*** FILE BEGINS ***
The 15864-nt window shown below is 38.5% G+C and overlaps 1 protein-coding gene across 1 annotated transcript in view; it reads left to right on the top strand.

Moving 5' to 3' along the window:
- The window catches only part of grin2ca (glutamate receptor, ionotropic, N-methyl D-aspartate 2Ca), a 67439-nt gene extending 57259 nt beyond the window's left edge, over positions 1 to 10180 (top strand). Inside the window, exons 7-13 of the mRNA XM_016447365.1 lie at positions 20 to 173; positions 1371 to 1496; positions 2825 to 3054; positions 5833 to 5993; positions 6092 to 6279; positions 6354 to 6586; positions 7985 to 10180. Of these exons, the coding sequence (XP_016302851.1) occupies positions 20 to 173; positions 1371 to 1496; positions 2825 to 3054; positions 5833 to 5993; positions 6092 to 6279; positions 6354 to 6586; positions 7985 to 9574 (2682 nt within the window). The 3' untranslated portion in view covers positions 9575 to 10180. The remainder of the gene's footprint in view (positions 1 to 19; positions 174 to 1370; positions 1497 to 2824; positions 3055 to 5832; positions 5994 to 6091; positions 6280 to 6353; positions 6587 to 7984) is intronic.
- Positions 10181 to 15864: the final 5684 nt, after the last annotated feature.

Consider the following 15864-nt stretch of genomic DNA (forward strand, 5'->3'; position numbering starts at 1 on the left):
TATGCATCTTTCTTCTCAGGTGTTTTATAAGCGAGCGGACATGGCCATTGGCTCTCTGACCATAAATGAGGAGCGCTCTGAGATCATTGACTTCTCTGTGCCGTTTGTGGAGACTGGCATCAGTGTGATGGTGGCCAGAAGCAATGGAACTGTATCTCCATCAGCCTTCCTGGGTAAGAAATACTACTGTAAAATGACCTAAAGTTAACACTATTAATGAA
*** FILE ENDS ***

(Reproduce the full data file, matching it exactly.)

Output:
The 15864-nt window shown below is 38.5% G+C and overlaps 1 protein-coding gene across 1 annotated transcript in view; it reads left to right on the top strand.

Moving 5' to 3' along the window:
- The window catches only part of grin2ca (glutamate receptor, ionotropic, N-methyl D-aspartate 2Ca), a 67439-nt gene extending 57259 nt beyond the window's left edge, over positions 1 to 10180 (top strand). Inside the window, exons 7-13 of the mRNA XM_016447365.1 lie at positions 20 to 173; positions 1371 to 1496; positions 2825 to 3054; positions 5833 to 5993; positions 6092 to 6279; positions 6354 to 6586; positions 7985 to 10180. Of these exons, the coding sequence (XP_016302851.1) occupies positions 20 to 173; positions 1371 to 1496; positions 2825 to 3054; positions 5833 to 5993; positions 6092 to 6279; positions 6354 to 6586; positions 7985 to 9574 (2682 nt within the window). The 3' untranslated portion in view covers positions 9575 to 10180. The remainder of the gene's footprint in view (positions 1 to 19; positions 174 to 1370; positions 1497 to 2824; positions 3055 to 5832; positions 5994 to 6091; positions 6280 to 6353; positions 6587 to 7984) is intronic.
- Positions 10181 to 15864: the final 5684 nt, after the last annotated feature.

Consider the following 15864-nt stretch of genomic DNA (forward strand, 5'->3'; position numbering starts at 1 on the left):
TATGCATCTTTCTTCTCAGGTGTTTTATAAGCGAGCGGACATGGCCATTGGCTCTCTGACCATAAATGAGGAGCGCTCTGAGATCATTGACTTCTCTGTGCCGTTTGTGGAGACTGGCATCAGTGTGATGGTGGCCAGAAGCAATGGAACTGTATCTCCATCAGCCTTCCTGGGTAAGAAATACTACTGTAAAATGACCTAAAGTTAACACTATTAATGAA